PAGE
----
On November 22, 1965, the musical opened on Broadway. It was not an immediate hit. Some people thought it would have a short run, but rapidly growing ticket sales proved such predictions wrong. In fact, tickets were soon extraordinarily difficult to get, "To Dream the Impossible Dream" became a hit song, and the cast album was a best seller. "Man of La Mancha had grown into one of the biggest hits in New York theatrical history" (Wasserman, "Introduction" 13).
What was it about this strange, mystical, unlikely adventure that caught the nation's attention and made it a Broadway success? It could have been the contagious melodies and the sophisticated musical score. It could have been the nonrealistic theatre "where, with suggested scenery, creative lighting, epic acting, and a little audience imagination, we can have any kind of magic we wish" (Wasserman, "Introduction" 16). It could have been Quixote and Sancho Panza's physical humor and unfailing camaraderie. While all of these aspects of the performance contributed to the play's success, perhaps none is as important as the central message that emerges from the character of Don Quixote/Cervantes himself.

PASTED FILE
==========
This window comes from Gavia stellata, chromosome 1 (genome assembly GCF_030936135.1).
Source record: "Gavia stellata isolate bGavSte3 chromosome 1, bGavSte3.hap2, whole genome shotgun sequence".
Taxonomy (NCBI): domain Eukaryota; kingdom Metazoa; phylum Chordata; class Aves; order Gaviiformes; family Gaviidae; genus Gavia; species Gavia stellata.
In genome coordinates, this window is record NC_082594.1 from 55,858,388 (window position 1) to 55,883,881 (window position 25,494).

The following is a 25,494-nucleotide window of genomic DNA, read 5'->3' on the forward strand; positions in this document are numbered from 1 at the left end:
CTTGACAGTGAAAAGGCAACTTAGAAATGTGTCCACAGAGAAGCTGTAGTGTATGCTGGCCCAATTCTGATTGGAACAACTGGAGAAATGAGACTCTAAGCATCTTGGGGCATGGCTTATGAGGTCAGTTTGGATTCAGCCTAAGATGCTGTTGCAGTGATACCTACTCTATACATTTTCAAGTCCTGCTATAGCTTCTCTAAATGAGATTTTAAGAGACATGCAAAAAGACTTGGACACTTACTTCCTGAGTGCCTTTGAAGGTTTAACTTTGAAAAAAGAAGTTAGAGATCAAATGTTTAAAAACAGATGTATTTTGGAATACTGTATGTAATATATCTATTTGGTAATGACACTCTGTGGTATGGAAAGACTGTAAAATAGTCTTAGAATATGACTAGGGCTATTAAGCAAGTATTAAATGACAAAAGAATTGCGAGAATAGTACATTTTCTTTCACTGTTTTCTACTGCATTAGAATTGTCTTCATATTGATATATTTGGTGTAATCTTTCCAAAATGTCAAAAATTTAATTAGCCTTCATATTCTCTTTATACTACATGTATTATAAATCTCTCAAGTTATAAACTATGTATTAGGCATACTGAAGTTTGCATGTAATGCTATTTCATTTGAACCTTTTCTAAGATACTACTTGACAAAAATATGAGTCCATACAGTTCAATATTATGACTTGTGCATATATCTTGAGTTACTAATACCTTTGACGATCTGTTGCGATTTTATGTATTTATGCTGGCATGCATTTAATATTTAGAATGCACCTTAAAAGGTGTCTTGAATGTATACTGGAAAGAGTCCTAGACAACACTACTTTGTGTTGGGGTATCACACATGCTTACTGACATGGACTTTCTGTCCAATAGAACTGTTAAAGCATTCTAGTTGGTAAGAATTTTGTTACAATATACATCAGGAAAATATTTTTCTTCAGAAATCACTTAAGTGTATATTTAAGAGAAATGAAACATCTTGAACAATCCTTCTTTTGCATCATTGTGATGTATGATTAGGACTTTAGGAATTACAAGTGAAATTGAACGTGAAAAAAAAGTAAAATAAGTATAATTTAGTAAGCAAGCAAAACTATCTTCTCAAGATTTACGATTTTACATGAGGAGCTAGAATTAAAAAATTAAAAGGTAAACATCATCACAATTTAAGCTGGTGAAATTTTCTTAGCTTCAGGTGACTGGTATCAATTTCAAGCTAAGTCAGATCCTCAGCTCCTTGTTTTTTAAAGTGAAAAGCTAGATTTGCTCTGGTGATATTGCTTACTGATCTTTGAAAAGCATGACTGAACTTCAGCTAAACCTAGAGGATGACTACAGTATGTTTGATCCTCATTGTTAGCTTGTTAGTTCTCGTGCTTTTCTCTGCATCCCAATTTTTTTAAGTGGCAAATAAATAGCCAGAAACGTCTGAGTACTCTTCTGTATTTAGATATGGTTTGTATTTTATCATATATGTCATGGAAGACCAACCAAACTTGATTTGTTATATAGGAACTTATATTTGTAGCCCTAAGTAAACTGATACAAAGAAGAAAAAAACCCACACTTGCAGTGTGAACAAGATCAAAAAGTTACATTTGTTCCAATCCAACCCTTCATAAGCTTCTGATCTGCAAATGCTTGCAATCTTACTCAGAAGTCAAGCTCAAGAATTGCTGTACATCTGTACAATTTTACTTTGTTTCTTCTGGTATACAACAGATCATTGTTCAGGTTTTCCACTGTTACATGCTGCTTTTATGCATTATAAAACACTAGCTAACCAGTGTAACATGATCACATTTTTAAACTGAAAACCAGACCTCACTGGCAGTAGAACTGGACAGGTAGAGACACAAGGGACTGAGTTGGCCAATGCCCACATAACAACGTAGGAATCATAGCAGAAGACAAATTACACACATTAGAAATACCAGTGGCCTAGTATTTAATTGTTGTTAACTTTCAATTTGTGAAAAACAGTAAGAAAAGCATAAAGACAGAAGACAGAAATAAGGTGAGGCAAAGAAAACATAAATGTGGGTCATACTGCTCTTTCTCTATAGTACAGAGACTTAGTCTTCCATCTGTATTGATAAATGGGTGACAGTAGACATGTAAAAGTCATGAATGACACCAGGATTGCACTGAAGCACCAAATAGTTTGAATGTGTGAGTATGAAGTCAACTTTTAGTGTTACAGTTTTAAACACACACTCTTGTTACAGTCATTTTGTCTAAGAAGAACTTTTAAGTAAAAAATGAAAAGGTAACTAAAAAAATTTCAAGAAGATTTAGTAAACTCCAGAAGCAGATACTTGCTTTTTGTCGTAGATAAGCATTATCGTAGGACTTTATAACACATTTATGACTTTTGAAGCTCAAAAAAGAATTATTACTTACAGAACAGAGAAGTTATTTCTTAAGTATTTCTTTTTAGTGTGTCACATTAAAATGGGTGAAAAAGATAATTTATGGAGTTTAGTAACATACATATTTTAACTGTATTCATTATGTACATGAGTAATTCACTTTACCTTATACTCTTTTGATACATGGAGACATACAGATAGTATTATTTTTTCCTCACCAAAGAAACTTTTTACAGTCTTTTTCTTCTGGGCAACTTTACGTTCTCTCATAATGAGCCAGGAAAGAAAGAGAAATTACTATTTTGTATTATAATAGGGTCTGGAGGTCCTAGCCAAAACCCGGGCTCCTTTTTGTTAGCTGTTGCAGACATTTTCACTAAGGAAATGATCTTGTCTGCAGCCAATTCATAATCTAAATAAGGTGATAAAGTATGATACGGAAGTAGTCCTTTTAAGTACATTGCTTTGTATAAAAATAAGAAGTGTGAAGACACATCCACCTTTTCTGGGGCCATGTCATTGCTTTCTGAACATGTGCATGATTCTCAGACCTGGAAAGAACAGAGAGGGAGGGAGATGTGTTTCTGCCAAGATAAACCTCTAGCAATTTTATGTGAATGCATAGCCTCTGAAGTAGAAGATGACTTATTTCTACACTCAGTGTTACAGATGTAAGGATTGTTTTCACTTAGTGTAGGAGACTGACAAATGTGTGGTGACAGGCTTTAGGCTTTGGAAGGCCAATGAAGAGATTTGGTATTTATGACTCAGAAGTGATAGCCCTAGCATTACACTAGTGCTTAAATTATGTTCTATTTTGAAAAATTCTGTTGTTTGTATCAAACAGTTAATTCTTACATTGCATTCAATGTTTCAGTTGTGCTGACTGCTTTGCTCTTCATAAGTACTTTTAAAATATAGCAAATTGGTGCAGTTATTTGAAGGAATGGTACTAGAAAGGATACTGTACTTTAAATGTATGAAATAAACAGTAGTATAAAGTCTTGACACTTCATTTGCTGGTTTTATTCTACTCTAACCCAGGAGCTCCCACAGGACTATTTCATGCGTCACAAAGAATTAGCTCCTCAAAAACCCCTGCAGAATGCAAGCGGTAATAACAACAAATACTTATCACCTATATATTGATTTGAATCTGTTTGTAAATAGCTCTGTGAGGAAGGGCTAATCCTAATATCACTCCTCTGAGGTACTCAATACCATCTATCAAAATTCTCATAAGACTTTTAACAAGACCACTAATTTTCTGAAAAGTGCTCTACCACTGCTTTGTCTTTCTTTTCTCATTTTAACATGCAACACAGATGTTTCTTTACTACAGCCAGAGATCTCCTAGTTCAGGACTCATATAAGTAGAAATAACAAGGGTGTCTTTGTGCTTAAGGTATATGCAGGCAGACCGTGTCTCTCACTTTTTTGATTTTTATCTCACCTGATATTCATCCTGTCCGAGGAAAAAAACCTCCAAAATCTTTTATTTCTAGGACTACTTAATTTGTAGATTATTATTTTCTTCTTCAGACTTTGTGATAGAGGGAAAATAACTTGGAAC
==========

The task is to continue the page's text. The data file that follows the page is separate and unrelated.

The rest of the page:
Although Don Quixote is ostensibly a figure of fun, ridiculous in his inability to tell giants from windmills, demented by his obsessive reading of hopelessly outdated romances, he is in truth much more. As Quixote says to Doctor Carrasco, "Facts are the enemy of truth" (Wasserman 74). While, in fact, Don Quixote is a madman, in truth he is the one person in the play who sees life as it actually is, lives it as it must be lived, and shows the other characters their real natures. Perhaps the clearest affirmation of this is Aldonza's expression of faith at the end of the play. Doctor Carrasco has managed to shake Don Quixote's belief in his dream and steal his memories of the Quest. Aldonza comes to Quixote's rescue, refusing to be turned away. She insists that he remember her and the Quest. She has been transformed, and has come to believe in herself, not as Aldonza, the whore, but as the lady Dulcinea. She tells him about the incredible change he has made in her, "Everything. My whole life. You spoke to me, and everything was—different" (Wasserman 119).